Another argument in favor of this option is that, as new technologies designed to threaten and destroy surface ships are developed and are acquired by more countries, the large aircraft carrier may cease to be an effective weapon system for defending the United States' interests overseas. Among the technologies that might threaten the carrier in the future are long-range supersonic antiship cruise missiles, antiship ballistic missiles, very quiet submarines, and satellite and other tracking systems. If the United States' defensive capabilities failed to keep pace with advances in antiship technologies, the Navy's large surface warships may face much greater risks in the future. If over the next 20 years the technologies to detect, track, and attack the Navy's aircraft carriers advanced to such an extent that it could not effectively defend against those new weapons, then any large investment in new carriers that the Navy made today would ultimately not be cost-effective.
An argument against this option is that ceasing production of aircraft carriers could hamper the Navy's fighting ability. Since World War II, the aircraft carrier has been the centerpiece of the U.S. Navy. According to the Navy, each of its 10 older Nimitz class carriers can sustain 95 strike sorties per day and, with each aircraft carrying four 2,000-pound bombs, deliver three-quarters of a million pounds of bombs each day. That firepower far exceeds what any other surface ship can deliver. The new Ford class aircraft carriers will be able to sustain even more sorties each day.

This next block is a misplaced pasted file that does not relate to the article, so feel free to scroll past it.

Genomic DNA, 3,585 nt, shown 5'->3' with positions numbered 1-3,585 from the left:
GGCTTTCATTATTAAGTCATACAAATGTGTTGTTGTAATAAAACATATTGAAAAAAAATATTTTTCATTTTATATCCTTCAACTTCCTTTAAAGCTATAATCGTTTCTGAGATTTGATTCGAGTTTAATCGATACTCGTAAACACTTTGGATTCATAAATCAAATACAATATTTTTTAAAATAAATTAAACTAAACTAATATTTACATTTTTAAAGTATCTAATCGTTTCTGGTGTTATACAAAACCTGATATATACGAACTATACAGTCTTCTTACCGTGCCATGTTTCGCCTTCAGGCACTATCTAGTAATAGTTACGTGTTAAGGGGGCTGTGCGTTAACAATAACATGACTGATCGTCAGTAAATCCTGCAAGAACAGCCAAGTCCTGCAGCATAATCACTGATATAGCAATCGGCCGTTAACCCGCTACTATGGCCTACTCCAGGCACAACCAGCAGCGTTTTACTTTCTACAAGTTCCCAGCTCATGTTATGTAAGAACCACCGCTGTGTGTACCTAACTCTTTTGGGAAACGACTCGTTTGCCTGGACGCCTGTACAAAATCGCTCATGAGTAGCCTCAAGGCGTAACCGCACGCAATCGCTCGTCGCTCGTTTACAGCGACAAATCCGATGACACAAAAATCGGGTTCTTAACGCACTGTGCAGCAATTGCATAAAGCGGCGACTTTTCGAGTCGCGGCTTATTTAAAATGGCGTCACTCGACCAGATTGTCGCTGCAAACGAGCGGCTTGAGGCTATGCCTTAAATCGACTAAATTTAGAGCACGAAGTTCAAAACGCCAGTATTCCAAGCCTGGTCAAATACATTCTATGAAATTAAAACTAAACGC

Another argument against this option is that carriers may prove adaptable to a future environment that includes more sophisticated threats to surface ships—perhaps through the development of new weapon systems on the carriers. Since World War II, carriers have transported many different types and generations of aircraft. The Navy is now developing long-range unmanned aircraft that would be capable of striking an enemy's shores while allowing the carrier to operate outside the range of most air and missile threats. Equipping long-range unmanned aircraft with long-range, precision, stealthy munitions could extend the life of the aircraft carrier as an effective weapon system for decades to come. Furthermore, the Navy is developing new technologies that may make the defense of large surface ships economically and tactically effective. Energy-based weapons designed to shoot down incoming missiles could be more cost-effective than today's ship defenses, which rely primarily on missiles. In short, if either of those technological developments occurred, then the large aircraft carrier could remain a potent weapon system into the distant future.